On April 26, 2006, it was announced that WSTR would soon replace their 10pm newscast with one produced jointly with WKRC-TV (Channel 12).[4] This resulted, once the WB ended and My Network TV began, in a CBS affiliate's newscast being carried on a station affiliated with a Fox-affiliated network. However, WKRC announced its intent to move the newscast to the CinCW network which is on WKRC's digital subchannel 12.2 in August 2008. WSTR management expressed interest in partnering with other local stations to produce a newscast, but will run syndicated shows otherwise.[5]

On September 21, 2009, WSTR reintroduced its 1990s name, dropping the "My" branding in favor of "Star64".[6 ]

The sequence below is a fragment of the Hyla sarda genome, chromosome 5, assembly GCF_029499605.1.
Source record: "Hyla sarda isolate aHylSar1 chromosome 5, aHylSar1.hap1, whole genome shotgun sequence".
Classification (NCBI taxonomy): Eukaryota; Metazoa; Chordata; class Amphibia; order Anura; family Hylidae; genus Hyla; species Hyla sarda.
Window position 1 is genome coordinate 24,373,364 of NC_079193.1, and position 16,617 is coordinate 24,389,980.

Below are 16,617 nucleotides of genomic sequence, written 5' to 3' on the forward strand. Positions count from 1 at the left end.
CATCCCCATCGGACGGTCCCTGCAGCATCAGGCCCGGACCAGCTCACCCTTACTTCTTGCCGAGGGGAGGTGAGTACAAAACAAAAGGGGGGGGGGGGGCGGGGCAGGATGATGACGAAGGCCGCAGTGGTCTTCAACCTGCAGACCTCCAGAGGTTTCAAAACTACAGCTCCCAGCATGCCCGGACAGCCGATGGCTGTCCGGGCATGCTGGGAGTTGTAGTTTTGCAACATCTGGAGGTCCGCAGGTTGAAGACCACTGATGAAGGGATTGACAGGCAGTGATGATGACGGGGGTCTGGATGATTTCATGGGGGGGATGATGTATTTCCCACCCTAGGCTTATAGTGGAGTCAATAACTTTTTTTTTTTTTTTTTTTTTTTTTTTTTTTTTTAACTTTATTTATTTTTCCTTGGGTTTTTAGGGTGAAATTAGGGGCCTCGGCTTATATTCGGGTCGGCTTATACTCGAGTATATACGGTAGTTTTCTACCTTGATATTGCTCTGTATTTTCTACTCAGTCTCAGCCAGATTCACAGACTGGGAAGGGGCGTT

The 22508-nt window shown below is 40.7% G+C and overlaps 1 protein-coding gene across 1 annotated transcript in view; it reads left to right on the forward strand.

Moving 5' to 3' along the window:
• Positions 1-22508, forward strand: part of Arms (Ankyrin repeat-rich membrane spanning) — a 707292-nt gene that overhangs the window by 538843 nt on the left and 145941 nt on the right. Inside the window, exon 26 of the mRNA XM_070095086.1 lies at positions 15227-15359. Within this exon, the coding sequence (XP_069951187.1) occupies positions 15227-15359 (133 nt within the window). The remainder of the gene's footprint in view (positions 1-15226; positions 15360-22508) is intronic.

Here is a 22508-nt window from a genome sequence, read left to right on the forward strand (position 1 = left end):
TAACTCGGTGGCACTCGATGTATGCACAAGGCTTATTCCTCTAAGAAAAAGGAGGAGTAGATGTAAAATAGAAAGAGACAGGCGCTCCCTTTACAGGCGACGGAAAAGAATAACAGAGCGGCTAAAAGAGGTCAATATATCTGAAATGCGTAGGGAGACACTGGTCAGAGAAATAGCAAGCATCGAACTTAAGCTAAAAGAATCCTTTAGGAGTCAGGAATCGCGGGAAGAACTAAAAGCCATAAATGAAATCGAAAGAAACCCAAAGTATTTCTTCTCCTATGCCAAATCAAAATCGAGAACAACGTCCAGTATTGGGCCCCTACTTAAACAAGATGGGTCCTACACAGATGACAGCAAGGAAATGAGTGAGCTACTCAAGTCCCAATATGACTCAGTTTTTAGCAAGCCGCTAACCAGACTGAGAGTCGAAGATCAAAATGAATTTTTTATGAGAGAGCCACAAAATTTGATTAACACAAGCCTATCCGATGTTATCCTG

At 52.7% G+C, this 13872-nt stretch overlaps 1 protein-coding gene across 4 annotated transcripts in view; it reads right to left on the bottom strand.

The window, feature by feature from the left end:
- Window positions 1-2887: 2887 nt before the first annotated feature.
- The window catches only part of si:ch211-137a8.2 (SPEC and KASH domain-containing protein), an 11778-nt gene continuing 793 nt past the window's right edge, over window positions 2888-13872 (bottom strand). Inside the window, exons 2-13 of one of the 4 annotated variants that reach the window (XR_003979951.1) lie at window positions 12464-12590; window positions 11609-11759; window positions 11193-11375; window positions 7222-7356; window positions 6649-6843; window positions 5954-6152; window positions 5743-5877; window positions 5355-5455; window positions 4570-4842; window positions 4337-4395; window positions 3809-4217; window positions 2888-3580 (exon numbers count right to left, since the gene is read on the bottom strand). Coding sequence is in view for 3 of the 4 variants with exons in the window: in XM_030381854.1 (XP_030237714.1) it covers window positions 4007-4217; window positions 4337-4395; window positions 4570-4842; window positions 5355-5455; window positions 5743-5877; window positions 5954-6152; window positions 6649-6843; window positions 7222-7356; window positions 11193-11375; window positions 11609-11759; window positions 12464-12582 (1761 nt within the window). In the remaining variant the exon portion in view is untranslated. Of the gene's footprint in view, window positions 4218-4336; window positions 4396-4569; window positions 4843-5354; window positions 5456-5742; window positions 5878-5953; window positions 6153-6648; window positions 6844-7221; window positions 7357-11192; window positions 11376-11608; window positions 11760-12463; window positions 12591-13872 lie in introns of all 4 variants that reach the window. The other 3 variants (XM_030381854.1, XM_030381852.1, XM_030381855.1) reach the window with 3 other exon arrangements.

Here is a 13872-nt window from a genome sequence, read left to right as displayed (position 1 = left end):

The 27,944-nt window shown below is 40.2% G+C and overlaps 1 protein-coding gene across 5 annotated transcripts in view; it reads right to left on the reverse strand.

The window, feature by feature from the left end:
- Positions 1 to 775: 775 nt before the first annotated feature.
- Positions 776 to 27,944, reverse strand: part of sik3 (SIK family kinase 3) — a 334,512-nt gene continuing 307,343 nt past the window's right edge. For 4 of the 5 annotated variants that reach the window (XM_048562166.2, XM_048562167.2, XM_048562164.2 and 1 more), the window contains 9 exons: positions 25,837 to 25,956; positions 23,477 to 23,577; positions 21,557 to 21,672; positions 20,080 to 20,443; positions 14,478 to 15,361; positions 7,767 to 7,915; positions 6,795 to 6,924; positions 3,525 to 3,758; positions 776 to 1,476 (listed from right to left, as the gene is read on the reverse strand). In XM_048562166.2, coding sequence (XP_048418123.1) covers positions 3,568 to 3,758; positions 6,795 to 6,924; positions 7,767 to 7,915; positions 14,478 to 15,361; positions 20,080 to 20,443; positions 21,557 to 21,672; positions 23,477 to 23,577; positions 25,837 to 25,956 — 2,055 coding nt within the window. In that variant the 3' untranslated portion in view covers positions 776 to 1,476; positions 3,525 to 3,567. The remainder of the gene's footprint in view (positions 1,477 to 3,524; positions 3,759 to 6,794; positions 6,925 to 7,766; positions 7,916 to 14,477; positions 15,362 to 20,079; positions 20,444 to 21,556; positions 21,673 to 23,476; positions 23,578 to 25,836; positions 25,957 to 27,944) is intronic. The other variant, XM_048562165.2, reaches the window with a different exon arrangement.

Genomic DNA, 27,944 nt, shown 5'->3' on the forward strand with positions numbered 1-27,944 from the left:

Digital television

Digital channels

Channel Programming
64.1 / 33.1 main WSTR programming
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Post-analog shutdown

After the analog television shutdown[7], WSTR-TV remained at channel 33 [8] PSIP is used to display WSTR-TV's virtual channel as 64.

Along with Sinclair Broadcast Group's other stations, WSTR-TV ceased analog broadcasting on the original DTV transition date of February 17, 2009, despite an extension granted by Congress.

External links

References